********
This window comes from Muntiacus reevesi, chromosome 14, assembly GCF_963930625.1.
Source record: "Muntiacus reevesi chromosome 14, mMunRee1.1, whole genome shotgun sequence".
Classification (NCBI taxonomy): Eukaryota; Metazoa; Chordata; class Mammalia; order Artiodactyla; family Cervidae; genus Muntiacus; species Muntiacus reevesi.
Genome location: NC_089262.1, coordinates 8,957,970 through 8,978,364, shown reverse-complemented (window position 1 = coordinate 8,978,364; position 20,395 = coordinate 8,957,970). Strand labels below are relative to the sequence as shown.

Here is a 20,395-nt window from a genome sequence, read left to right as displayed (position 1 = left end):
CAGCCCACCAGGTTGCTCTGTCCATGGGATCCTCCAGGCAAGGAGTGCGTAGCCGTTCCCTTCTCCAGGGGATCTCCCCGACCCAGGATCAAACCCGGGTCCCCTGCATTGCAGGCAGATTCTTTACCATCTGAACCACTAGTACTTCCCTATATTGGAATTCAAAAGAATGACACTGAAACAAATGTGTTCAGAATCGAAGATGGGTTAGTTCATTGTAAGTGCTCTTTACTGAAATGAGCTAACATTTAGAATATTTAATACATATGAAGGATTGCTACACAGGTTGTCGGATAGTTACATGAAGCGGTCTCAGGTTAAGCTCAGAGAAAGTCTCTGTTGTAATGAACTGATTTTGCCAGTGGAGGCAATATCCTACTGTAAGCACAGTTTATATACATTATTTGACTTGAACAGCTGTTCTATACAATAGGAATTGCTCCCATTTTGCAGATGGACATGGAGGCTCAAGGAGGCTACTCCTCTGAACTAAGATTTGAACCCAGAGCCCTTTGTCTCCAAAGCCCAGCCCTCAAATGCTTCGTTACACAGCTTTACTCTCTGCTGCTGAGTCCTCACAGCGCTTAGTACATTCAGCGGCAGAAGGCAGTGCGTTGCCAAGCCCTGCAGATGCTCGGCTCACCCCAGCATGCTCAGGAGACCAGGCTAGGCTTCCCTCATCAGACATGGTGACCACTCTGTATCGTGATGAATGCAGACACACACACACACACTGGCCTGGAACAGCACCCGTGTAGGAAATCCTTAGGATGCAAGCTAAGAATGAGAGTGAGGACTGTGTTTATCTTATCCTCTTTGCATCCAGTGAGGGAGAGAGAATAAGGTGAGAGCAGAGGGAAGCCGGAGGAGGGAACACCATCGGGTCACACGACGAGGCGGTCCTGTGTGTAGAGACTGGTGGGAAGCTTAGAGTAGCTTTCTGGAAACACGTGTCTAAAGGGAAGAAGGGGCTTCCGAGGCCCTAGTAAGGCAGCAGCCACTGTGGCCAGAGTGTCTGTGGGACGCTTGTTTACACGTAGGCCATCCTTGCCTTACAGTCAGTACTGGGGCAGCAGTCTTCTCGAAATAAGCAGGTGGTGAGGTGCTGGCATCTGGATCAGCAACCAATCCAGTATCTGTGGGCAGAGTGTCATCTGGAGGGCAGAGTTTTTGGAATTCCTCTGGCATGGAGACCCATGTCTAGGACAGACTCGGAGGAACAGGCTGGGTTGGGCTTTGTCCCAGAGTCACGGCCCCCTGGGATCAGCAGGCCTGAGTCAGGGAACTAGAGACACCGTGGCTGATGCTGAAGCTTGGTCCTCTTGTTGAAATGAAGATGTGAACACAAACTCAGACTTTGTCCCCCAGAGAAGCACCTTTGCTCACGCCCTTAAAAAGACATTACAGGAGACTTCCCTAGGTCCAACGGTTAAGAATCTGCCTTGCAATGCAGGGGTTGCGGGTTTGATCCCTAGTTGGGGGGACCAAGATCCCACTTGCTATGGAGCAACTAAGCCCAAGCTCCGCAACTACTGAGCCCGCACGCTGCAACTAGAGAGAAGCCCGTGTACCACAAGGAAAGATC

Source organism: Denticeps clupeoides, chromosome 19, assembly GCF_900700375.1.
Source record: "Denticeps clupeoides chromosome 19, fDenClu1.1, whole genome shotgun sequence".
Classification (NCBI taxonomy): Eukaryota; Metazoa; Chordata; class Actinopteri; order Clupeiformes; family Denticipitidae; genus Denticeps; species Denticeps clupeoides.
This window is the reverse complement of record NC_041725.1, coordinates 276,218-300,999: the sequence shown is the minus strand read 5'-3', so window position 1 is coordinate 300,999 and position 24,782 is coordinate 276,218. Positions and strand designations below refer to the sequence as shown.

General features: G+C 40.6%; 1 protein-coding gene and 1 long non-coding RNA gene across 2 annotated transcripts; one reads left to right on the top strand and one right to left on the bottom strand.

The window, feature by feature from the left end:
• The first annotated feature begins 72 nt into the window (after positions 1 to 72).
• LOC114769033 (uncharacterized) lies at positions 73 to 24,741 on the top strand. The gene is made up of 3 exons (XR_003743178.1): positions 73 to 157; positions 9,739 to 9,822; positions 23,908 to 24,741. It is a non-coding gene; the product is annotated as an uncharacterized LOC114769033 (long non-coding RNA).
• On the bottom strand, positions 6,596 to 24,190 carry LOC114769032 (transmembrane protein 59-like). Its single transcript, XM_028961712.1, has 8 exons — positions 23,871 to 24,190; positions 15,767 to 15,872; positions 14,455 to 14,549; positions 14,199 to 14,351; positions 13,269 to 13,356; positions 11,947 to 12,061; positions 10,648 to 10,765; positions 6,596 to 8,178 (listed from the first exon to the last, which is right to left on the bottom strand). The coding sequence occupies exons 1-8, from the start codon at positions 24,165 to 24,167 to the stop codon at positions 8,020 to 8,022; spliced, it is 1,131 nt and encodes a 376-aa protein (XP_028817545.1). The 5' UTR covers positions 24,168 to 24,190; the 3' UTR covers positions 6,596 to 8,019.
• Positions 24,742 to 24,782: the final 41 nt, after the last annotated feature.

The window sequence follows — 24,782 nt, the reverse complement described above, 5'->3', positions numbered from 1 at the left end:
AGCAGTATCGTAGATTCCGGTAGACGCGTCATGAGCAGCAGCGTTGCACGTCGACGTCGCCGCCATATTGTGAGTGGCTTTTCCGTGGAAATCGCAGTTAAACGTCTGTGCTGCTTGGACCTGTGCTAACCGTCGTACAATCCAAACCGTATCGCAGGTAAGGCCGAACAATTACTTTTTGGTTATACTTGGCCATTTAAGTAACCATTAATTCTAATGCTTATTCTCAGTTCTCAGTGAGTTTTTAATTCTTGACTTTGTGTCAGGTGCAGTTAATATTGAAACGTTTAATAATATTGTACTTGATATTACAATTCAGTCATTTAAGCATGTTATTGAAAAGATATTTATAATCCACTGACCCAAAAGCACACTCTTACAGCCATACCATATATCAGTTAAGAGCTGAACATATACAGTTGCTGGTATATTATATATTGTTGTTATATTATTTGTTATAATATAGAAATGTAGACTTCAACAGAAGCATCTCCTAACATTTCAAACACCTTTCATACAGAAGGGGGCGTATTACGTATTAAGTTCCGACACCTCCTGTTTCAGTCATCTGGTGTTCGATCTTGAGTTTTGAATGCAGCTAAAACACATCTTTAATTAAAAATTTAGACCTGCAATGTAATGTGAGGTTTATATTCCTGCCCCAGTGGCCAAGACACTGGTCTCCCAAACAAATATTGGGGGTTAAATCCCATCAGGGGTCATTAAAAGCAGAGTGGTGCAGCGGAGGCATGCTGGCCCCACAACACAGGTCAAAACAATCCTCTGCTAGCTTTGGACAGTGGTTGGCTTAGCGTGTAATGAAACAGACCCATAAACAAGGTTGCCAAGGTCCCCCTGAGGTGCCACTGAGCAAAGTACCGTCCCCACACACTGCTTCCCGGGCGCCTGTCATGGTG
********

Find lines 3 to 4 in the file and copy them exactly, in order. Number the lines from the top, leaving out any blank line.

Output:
Classification (NCBI taxonomy): Eukaryota; Metazoa; Chordata; class Mammalia; order Artiodactyla; family Cervidae; genus Muntiacus; species Muntiacus reevesi.
Genome location: NC_089262.1, coordinates 8,957,970 through 8,978,364, shown reverse-complemented (window position 1 = coordinate 8,978,364; position 20,395 = coordinate 8,957,970). Strand labels below are relative to the sequence as shown.